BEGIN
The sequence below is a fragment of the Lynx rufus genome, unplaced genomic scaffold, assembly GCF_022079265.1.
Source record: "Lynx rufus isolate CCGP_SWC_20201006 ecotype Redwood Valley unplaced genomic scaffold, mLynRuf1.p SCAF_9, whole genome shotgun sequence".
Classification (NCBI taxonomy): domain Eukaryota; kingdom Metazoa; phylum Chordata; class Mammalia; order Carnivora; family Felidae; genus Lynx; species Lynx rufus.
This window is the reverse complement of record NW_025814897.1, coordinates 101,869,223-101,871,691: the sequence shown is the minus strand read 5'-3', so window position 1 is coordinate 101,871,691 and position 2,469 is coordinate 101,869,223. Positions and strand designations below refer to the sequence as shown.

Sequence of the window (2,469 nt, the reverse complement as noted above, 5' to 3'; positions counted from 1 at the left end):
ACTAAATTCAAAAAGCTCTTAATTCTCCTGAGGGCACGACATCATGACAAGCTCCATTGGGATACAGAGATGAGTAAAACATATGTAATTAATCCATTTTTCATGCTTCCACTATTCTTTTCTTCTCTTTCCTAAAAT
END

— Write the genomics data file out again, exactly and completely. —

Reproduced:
The sequence below is a fragment of the Lynx rufus genome, unplaced genomic scaffold, assembly GCF_022079265.1.
Source record: "Lynx rufus isolate CCGP_SWC_20201006 ecotype Redwood Valley unplaced genomic scaffold, mLynRuf1.p SCAF_9, whole genome shotgun sequence".
Classification (NCBI taxonomy): domain Eukaryota; kingdom Metazoa; phylum Chordata; class Mammalia; order Carnivora; family Felidae; genus Lynx; species Lynx rufus.
This window is the reverse complement of record NW_025814897.1, coordinates 101,869,223-101,871,691: the sequence shown is the minus strand read 5'-3', so window position 1 is coordinate 101,871,691 and position 2,469 is coordinate 101,869,223. Positions and strand designations below refer to the sequence as shown.

Sequence of the window (2,469 nt, the reverse complement as noted above, 5' to 3'; positions counted from 1 at the left end):
ACTAAATTCAAAAAGCTCTTAATTCTCCTGAGGGCACGACATCATGACAAGCTCCATTGGGATACAGAGATGAGTAAAACATATGTAATTAATCCATTTTTCATGCTTCCACTATTCTTTTCTTCTCTTTCCTAAAAT